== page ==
When I have leftovers, I pack little plastic tubs with them. I layer the rice or potatoes on the bottom and the sauce and meat on top. Then I put them in the fridge. The next day, when breakfast or lunch rolls around, all I have to do is nuke the leftovers for two minutes or so and then I have a hot meal.

Sandwich Fixings Make it Super Easy to Eat

I can usually make myself a sandwich when I’m depressed. I keep a sandwich fixings bin in my fridge right next to the condiments bin. I can whip myself up a cheese and lunch meat sandwich with mayo and sliced pickles in a heart beat, then sigh as I sit down to feast at my kitchen table. I also make sure to keep peanut butter and jelly sandwich supplies around.

Here’s what I keep stocked:

  • Sliced cheeses
  • Sliced lunch meats
  • Mayo
  • Barbecue Sauce
  • Mustard
  • Sliced pickles
  • Relish
  • Thinly sliced roast beef
  • Cans of tuna
  • Plenty of bread

But what about when you actually want to cook?

Dude. PASTA. Boil noodles and put stuff in them. You can make a super easy pasta – which my boyfriend calls “bachelor chow” by mixing boiled noodles with butter and shreds of Parmesan cheese. You can sautee some diced veggies and toss them in. Or you can throw in cherry tomatoes and some dried thyme. If you have access to a whole chicken, those things are super easy to roast.

  • Think roasts.
  • Think pasta.
  • Think salads.

Did you know that “salad” literally means “a mixture of three or more ingredients?” That’s why we have marshmallow, Jello, and grape salad out there.

And never forget the quick and easy heartiness of eggs. You can scramble an egg and toss it over just about anything. Make some rice in the rice cooker, and, when it’s almost done, fry an egg. Put it on top of a bowlful of rice.

Or put it over a bed of aforementioned Romaine lettuce. Or put it on toast. Or over a steak. Mmmmm. Steak.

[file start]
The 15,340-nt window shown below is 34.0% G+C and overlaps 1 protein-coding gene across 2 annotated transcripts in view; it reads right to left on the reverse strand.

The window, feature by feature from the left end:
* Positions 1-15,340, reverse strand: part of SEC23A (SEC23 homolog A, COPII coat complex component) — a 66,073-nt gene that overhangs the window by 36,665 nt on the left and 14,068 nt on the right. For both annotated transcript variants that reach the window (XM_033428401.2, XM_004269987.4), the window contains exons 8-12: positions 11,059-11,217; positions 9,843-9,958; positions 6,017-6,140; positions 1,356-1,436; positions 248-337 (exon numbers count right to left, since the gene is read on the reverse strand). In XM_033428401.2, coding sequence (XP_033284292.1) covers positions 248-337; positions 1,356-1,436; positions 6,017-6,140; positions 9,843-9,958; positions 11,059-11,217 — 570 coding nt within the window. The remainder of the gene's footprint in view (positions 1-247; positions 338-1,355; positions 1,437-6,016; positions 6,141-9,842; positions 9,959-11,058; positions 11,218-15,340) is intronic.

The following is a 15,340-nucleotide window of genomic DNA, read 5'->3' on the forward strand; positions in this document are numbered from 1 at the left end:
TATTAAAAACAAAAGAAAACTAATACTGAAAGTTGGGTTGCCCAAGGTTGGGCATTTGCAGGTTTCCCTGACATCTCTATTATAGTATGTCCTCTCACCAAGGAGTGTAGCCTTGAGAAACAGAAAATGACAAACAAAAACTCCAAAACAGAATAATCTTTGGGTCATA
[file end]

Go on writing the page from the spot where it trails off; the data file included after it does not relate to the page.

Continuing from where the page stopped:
And all the while, you’re staying consistent with Maxim 1. Good work, O, Depressed One.

Here’s your homework

Buy some healthy convenience food this week. Canned tuna. Grapes. Baby carrots. Sliced cheese. That kind of thing. Prepare yourself for whatever kind of blasted episode might be looming on the horizon, or perhaps sustain yourself through one that has already hit. I like Instacart for shopping these days, can I can usually order groceries online even when I’m depressed or hypomanic.

What’s your experience with cooking during depression?

Do you find it mindful? A horrible drag? A lost cause? A way to feel better? Sustaining? Draining? Share your experience, share your tips, and help the community out. The more knowledge we can pull together, the better. See you tomorrow!

BTW, my favorite part of this whole site is the book reviews.






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2 thoughts on “The 30-Day Sustainable Domesticity Challenge: Cooking During Depression (Day 27)

  1. Great suggestions! I’ve done my share of frozen pizzas or grilled cheese dinners. I’ve even done pancakes for dinner… Saturday we actually did grapes, jerky, chips and dip, and carrots for dinner while we watched movies as a family. Recently I’ve been doing research on foods that are good/bad for anxiety and depression. Very interesting. Thank you!